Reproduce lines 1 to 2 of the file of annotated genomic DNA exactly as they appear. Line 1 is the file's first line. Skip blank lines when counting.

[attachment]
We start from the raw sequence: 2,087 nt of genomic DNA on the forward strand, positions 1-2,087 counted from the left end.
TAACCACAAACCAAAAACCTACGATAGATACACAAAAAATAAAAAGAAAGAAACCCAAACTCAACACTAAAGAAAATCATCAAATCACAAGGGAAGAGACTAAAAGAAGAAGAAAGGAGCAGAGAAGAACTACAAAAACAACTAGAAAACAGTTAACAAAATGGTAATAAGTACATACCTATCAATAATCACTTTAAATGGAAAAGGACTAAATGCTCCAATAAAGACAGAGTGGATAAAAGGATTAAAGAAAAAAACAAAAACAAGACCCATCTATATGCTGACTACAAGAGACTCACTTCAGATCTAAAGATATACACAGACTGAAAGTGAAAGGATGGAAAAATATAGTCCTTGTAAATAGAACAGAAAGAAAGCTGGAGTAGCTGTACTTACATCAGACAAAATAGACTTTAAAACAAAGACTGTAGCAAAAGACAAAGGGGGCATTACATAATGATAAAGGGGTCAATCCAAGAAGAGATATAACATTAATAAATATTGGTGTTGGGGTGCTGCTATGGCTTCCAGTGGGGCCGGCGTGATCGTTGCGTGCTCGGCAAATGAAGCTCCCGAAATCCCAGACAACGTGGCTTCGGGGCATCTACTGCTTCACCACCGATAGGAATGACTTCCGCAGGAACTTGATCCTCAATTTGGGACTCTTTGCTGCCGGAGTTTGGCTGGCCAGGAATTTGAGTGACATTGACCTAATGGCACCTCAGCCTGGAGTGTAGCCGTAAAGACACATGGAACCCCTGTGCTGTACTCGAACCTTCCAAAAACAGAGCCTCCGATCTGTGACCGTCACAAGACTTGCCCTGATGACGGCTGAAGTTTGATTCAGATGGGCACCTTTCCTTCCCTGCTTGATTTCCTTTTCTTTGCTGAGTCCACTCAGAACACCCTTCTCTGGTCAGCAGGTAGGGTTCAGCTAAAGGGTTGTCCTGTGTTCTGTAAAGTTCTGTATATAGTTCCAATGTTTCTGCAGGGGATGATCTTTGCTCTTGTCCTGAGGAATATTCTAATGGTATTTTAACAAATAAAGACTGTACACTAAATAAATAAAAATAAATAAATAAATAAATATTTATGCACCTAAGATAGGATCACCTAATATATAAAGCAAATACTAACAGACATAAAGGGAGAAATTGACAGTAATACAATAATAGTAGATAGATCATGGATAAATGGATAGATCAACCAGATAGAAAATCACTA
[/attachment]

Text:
We start from the raw sequence: 2,087 nt of genomic DNA on the forward strand, positions 1-2,087 counted from the left end.
TAACCACAAACCAAAAACCTACGATAGATACACAAAAAATAAAAAGAAAGAAACCCAAACTCAACACTAAAGAAAATCATCAAATCACAAGGGAAGAGACTAAAAGAAGAAGAAAGGAGCAGAGAAGAACTACAAAAACAACTAGAAAACAGTTAACAAAATGGTAATAAGTACATACCTATCAATAATCACTTTAAATGGAAAAGGACTAAATGCTCCAATAAAGACAGAGTGGATAAAAGGATTAAAGAAAAAAACAAAAACAAGACCCATCTATATGCTGACTACAAGAGACTCACTTCAGATCTAAAGATATACACAGACTGAAAGTGAAAGGATGGAAAAATATAGTCCTTGTAAATAGAACAGAAAGAAAGCTGGAGTAGCTGTACTTACATCAGACAAAATAGACTTTAAAACAAAGACTGTAGCAAAAGACAAAGGGGGCATTACATAATGATAAAGGGGTCAATCCAAGAAGAGATATAACATTAATAAATATTGGTGTTGGGGTGCTGCTATGGCTTCCAGTGGGGCCGGCGTGATCGTTGCGTGCTCGGCAAATGAAGCTCCCGAAATCCCAGACAACGTGGCTTCGGGGCATCTACTGCTTCACCACCGATAGGAATGACTTCCGCAGGAACTTGATCCTCAATTTGGGACTCTTTGCTGCCGGAGTTTGGCTGGCCAGGAATTTGAGTGACATTGACCTAATGGCACCTCAGCCTGGAGTGTAGCCGTAAAGACACATGGAACCCCTGTGCTGTACTCGAACCTTCCAAAAACAGAGCCTCCGATCTGTGACCGTCACAAGACTTGCCCTGATGACGGCTGAAGTTTGATTCAGATGGGCACCTTTCCTTCCCTGCTTGATTTCCTTTTCTTTGCTGAGTCCACTCAGAACACCCTTCTCTGGTCAGCAGGTAGGGTTCAGCTAAAGGGTTGTCCTGTGTTCTGTAAAGTTCTGTATATAGTTCCAATGTTTCTGCAGGGGATGATCTTTGCTCTTGTCCTGAGGAATATTCTAATGGTATTTTAACAAATAAAGACTGTACACTAAATAAATAAAAATAAATAAATAAATAAATATTTATGCACCTAAGATAGGATCACCTAATATATAAAGCAAATACTAACAGACATAAAGGGAGAAATTGACAGTAATACAATAATAGTAGATAGATCATGGATAAATGGATAGATCAACCAGATAGAAAATCACTA